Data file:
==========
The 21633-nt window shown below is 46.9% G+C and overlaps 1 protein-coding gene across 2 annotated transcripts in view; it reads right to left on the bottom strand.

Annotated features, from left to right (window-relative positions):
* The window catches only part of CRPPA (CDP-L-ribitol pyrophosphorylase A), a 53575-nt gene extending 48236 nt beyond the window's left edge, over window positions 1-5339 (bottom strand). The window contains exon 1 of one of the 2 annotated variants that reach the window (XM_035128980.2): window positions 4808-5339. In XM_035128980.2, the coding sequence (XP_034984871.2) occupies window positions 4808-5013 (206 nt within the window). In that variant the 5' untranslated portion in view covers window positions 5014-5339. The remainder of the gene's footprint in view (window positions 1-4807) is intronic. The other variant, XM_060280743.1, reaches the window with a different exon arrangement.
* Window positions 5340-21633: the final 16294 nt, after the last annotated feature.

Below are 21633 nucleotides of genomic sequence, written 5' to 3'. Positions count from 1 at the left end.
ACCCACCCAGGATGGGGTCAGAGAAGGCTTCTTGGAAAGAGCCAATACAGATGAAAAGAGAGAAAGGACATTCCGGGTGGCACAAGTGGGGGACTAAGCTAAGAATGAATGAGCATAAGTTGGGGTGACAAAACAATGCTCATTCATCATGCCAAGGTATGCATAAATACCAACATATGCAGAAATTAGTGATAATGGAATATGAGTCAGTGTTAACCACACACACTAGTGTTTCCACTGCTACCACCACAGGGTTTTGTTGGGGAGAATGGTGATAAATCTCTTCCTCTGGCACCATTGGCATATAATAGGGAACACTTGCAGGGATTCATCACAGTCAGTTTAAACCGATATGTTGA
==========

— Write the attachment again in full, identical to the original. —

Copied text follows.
The 21633-nt window shown below is 46.9% G+C and overlaps 1 protein-coding gene across 2 annotated transcripts in view; it reads right to left on the bottom strand.

Annotated features, from left to right (window-relative positions):
* The window catches only part of CRPPA (CDP-L-ribitol pyrophosphorylase A), a 53575-nt gene extending 48236 nt beyond the window's left edge, over window positions 1-5339 (bottom strand). The window contains exon 1 of one of the 2 annotated variants that reach the window (XM_035128980.2): window positions 4808-5339. In XM_035128980.2, the coding sequence (XP_034984871.2) occupies window positions 4808-5013 (206 nt within the window). In that variant the 5' untranslated portion in view covers window positions 5014-5339. The remainder of the gene's footprint in view (window positions 1-4807) is intronic. The other variant, XM_060280743.1, reaches the window with a different exon arrangement.
* Window positions 5340-21633: the final 16294 nt, after the last annotated feature.

Below are 21633 nucleotides of genomic sequence, written 5' to 3'. Positions count from 1 at the left end.
ACCCACCCAGGATGGGGTCAGAGAAGGCTTCTTGGAAAGAGCCAATACAGATGAAAAGAGAGAAAGGACATTCCGGGTGGCACAAGTGGGGGACTAAGCTAAGAATGAATGAGCATAAGTTGGGGTGACAAAACAATGCTCATTCATCATGCCAAGGTATGCATAAATACCAACATATGCAGAAATTAGTGATAATGGAATATGAGTCAGTGTTAACCACACACACTAGTGTTTCCACTGCTACCACCACAGGGTTTTGTTGGGGAGAATGGTGATAAATCTCTTCCTCTGGCACCATTGGCATATAATAGGGAACACTTGCAGGGATTCATCACAGTCAGTTTAAACCGATATGTTGA